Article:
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Super Seeder From Prasco
Alex Currie crops about 4000 acres near Nloosomin, in Saskatchewan, Canada. To get those acres ready for seeding, he used to work the stubble twice in the fall and again before seeding. Then, he seeded and harrowed.
Not any more. Currie switched to a new=concept seeder called the Super Seeder, manufactured by Prasco, of Winnipeg. It cut at least one field operation from his seeding program and, depending on the year, he says he'll reduce field operations by still another trip. This would cut his field trips from five to three.
But more important, Currie will save the cost of another drill, tractor and operator.
"With the number of acres we seed, I would have to buy another press drill. But, with the 40-ft. Super Seeder, plus traveling at 7 to 8 miles per hour, I can get the crop in with the one unit. So, I save the cost of the second drill, tractor and operator," he explains.
Currie is not the only Great Plains farmer using the Super Seeder. Jim Peterson, who farms just across the border in North Dakota, already has changed his field operations to include a Super Seeder. He cut field operating costs from $21.75 to $11.25 an acre.
Prasco's Super Seeder is an airstream seeder developed by two farmers in the Antler area of southeast Saskatchewan. It is really a minimum tillage seeder designed to give better seed placement over a range of soil textures and conditions, according to Chuck Harrison, general manager. "It goes through mud better than a drill, which allows you to get close to pot holes and low-lying areas," he points out.
Currently, the Super Seeder will mount on most 40-ft., heavy duty field cultivators, or any size unit your existing tractor can pull, says Harrison. "The only adaptation needed is to remove the cultivator's existing hitch and fit a special rolling hitch. This adaptation, which is part of the Super Seeder package, close couples the grain tank and cultivator, yet leaves the cultivator flexible to move up and down as the machine moves over uneven ground."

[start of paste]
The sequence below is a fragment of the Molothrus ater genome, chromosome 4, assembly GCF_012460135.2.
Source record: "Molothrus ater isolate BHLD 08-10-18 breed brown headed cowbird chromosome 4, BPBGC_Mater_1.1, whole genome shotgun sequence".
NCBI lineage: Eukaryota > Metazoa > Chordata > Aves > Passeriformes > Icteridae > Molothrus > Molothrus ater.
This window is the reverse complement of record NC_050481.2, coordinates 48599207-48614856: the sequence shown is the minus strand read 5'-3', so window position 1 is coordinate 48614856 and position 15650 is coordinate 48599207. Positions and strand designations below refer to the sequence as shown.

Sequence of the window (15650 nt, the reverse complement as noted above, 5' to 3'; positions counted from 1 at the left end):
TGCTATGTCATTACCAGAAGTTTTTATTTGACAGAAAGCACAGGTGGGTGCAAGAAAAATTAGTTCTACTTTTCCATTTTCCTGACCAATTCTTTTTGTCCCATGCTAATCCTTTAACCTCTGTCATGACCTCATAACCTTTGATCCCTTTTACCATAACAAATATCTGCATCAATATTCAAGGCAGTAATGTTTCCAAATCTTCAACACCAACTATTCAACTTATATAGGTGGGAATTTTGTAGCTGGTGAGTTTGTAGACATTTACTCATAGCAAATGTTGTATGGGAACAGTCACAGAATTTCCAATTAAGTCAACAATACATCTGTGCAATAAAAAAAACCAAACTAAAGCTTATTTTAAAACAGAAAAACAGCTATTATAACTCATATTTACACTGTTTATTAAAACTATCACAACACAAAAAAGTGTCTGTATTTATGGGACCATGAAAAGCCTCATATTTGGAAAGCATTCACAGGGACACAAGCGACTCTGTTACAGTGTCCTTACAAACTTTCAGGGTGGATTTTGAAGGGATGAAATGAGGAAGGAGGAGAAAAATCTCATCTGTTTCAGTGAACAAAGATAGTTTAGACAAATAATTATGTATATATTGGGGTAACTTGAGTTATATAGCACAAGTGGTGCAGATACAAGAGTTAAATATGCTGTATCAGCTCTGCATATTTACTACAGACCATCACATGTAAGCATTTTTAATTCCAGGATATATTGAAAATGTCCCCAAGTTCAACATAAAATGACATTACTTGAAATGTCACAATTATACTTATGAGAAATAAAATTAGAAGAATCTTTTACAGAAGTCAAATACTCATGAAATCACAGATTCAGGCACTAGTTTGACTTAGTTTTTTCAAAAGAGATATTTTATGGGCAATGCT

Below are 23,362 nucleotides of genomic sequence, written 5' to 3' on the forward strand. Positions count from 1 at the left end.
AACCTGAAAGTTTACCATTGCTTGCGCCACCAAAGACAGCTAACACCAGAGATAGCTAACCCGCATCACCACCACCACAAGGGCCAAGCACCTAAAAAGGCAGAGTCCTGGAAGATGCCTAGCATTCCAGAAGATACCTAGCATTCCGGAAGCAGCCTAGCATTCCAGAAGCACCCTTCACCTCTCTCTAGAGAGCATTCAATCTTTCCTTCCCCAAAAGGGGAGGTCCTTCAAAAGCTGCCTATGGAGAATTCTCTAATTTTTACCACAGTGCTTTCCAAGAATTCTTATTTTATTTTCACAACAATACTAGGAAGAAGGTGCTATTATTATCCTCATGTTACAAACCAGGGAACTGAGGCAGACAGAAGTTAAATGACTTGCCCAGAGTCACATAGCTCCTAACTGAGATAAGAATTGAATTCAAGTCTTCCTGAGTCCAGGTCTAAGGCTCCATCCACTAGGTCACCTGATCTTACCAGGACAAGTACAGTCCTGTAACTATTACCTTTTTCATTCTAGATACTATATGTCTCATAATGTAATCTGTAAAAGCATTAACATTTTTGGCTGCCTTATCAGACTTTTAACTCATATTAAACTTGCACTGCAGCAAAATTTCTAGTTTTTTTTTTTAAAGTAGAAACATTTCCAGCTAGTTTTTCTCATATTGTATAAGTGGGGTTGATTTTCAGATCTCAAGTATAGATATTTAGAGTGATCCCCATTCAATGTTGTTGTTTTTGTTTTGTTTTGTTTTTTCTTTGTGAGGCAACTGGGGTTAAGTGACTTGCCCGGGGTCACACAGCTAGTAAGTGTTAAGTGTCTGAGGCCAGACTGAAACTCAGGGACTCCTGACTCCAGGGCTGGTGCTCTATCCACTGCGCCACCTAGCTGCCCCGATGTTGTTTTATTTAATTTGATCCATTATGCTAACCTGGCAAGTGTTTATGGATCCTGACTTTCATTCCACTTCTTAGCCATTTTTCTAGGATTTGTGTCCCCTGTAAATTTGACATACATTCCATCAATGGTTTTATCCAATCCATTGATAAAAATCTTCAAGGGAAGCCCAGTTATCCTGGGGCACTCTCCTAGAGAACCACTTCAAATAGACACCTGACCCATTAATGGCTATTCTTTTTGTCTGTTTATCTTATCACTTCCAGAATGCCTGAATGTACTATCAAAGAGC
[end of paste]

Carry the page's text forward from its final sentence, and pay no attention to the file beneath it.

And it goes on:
The system works this way: Seed from the grain tank is metered into an air flow which carries the seed to the main manifold. From this primary manifold, grain is distributed evenly to smaller manifolds and then to the plastic boot behind each cultivator shank.
One of the big advantages of the air seeder is that it has only three moving parts. The blower is driven by its own hydraulic motor from the tractor hydraulic system. It creates the air flow to carry seed from the grain tank to the seed boot.
The metering device immediately below the grain tank meters seed evenly into the air stream. It can be calibrated to precisely meter any size seed at any rate. Currie has seeded wheat, fall rye, oats, barley and rapeseed.
Currie says another advantage of the Super Seeder is that you can seed faster: "With conventional drills, you have to keep the speed between 41/2 to 5 mph. But, with this air seeder, you can travel between 7 and 8 mph. Seed is metered into the air flow in relatjon to the speed of travel."
Currie adds that, by keeping weight of the seed and fertilizer off the cultivator, "you maintain better depth control so you seed at a more even depth, which gives you better germination and emergence."
When seeding in a field is finished, the cultivator folds, making it easy to transport the 40-ft. unit to the next field. "There is no need to load it onto a drill carrier. The seed and fertilizer tubes are flexible piping which allows the cultivator to fold without having to alter the seeding system," Currie explains.
Both the grain and grain-fertilizer models of the new Super Seeder sell for $17,500.
For more details, contact: FARM SHOW Followup, Prasco Super Seeder, 400-280 Smith St., Winnipeg, Manitoba R3C 1K2, Canada (ph 204 942-7354).

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1979 - Volume #3, Issue #1